We are aiming for a fast-paced, fun, and interactive virtual gathering of network builders, local stakeholders, policy advocates, and funding experts from across the country that will feature a mix of short presentations, a sprinkling of trivia and prizes, and panels with Q & A’s that will be accessible on a variety of popular social media platforms.
Well, the event is coming together, promising to offer practical insights on how communities can seize this unprecedented moment to pursue community-driven broadband solutions.
You can register for the event here.
Here’s a sneak peek at the line-up:
Event: Building for Digital Equity - Demystifying Broadband Policy and Funding
We're living through a time with an unprecedented level of broadband infrastructure funding, fueled not only by the American Rescue Plan, but the Consolidated Appropriations Act, the Coronavirus Capital Projects Fund, and the Infrastructure Investment and Jobs Act. Hundreds of community-driven projects are already underway, but finding solid footing amidst these programs, statutes, and evolving rules is difficult.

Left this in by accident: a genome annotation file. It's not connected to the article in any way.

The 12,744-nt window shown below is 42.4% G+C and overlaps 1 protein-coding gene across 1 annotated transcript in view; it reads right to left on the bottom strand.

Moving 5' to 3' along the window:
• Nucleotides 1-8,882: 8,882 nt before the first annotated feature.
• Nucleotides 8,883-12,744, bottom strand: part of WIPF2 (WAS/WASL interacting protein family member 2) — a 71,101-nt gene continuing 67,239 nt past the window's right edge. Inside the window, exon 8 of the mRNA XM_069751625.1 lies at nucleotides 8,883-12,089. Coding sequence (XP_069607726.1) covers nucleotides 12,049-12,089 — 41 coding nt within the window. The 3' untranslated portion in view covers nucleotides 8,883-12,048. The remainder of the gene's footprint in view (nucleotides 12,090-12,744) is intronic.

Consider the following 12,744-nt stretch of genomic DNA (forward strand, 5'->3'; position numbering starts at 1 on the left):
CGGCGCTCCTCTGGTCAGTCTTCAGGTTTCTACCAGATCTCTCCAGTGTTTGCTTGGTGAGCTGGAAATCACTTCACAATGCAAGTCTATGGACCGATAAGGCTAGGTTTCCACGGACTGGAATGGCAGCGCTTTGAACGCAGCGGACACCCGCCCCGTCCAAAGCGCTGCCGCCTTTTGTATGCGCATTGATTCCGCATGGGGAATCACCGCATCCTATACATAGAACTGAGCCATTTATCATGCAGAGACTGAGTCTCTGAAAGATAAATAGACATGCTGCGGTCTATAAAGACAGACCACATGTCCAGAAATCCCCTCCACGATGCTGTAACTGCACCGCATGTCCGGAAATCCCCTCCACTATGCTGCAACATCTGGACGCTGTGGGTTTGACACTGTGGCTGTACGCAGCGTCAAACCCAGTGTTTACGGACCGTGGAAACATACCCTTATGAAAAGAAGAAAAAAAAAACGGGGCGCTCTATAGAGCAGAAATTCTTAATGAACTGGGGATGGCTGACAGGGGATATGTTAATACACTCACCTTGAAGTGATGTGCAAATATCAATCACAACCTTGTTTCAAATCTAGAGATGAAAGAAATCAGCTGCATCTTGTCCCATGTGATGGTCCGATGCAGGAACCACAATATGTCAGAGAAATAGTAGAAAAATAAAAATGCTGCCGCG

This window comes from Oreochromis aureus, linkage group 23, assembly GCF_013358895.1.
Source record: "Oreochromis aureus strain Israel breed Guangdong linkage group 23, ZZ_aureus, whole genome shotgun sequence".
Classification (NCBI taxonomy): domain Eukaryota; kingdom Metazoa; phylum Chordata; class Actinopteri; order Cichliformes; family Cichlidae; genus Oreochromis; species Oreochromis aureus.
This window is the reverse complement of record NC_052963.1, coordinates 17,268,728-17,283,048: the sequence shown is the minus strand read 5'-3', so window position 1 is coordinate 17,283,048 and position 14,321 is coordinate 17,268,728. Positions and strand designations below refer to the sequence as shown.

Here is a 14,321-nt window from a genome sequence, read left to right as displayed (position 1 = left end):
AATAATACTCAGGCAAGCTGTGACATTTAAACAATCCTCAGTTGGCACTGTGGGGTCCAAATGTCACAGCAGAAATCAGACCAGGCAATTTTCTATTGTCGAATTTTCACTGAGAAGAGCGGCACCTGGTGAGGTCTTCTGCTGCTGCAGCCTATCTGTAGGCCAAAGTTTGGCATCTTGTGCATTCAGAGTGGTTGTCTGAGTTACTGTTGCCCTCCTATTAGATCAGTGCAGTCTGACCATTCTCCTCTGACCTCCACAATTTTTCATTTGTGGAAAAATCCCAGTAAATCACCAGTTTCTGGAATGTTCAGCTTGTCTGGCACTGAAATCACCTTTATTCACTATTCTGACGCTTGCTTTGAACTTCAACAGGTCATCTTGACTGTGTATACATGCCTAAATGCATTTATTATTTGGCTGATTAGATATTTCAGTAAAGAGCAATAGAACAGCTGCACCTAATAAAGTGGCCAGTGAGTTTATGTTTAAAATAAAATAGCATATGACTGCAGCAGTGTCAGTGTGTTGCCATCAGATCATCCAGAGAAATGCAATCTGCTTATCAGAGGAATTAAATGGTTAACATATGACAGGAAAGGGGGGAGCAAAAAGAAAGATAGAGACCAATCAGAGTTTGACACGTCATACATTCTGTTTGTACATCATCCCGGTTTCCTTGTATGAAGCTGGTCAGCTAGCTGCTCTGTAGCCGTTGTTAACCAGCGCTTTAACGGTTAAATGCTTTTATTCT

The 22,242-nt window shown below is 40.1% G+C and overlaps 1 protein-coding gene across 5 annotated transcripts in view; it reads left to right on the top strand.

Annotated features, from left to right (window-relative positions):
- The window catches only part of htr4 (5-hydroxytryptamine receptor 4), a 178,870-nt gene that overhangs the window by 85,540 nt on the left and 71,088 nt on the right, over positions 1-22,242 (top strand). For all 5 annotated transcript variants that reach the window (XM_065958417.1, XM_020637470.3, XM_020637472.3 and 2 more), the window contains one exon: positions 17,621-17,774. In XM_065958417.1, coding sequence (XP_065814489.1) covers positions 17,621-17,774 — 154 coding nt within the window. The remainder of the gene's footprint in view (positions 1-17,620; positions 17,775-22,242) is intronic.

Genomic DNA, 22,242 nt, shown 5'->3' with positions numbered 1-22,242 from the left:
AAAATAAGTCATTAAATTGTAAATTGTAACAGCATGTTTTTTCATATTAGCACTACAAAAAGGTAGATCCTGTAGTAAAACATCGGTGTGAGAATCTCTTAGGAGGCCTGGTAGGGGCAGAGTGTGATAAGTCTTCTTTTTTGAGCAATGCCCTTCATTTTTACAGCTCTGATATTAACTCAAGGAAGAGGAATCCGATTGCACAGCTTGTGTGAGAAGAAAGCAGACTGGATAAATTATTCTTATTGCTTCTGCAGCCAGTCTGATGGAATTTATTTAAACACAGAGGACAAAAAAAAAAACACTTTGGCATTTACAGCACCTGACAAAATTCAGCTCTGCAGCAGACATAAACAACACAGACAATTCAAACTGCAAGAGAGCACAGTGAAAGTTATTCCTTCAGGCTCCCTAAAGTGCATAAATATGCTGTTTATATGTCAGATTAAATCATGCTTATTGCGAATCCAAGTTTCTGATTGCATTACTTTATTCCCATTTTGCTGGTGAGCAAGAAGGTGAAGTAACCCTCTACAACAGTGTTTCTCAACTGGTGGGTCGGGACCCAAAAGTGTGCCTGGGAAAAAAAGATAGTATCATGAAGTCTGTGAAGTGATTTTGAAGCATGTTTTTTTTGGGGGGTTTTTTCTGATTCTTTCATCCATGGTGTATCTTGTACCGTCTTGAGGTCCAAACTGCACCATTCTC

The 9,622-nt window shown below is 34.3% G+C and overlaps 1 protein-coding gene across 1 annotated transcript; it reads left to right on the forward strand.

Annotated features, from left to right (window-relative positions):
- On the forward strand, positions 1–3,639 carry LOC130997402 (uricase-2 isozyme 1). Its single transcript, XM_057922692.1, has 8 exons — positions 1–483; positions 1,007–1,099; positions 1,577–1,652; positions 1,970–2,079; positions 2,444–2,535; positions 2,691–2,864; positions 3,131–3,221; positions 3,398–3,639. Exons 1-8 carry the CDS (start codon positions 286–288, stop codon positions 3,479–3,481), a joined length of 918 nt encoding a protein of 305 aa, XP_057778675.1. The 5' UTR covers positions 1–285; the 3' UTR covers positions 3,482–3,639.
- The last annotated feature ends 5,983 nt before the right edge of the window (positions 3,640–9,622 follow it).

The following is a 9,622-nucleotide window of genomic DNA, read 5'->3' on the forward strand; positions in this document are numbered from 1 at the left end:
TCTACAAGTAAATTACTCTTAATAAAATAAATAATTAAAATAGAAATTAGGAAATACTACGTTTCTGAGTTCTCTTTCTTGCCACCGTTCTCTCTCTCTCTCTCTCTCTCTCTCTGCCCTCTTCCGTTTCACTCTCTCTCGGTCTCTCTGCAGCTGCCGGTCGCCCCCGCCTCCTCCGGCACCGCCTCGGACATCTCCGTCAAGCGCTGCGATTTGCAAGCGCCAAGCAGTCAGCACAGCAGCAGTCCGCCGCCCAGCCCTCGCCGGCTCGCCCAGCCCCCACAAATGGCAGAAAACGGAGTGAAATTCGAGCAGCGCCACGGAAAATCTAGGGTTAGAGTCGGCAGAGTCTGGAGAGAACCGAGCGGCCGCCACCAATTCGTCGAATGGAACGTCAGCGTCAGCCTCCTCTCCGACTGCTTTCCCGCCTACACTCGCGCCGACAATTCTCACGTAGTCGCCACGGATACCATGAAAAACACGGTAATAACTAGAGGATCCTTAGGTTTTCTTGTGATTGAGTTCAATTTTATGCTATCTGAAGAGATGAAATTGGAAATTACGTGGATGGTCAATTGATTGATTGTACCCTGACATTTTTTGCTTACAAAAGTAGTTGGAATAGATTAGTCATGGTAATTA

To help, the Institute for Local Self-Reliance is teaming up with the National Digital Inclusion Alliance for a two-hour livestream event to demystify the landscape. On Wednesday, March 16th, from 2-4pm ET, we're hosting an online conversation to bring together local stakeholders, policy advocates, and funding experts in one place. We're calling it Building for Digital Equity: Demystifying Broadband Policy and Funding.
But this isn't your average conference or webinar, with 45-minute panels that make your butt go numb and your eyes glaze over. Oh no. We're aiming for a fast-paced, fun, and most importantly interactive conversation between policy advocates, network builders, local officials, and anyone else interested in learning how we can ensure that the tens of billions in upcoming infrastructure funding goes to solving the connectivity crisis permanently rather than once again disappearing into the pockets of the monopoly Internet Service Providers (ISPs).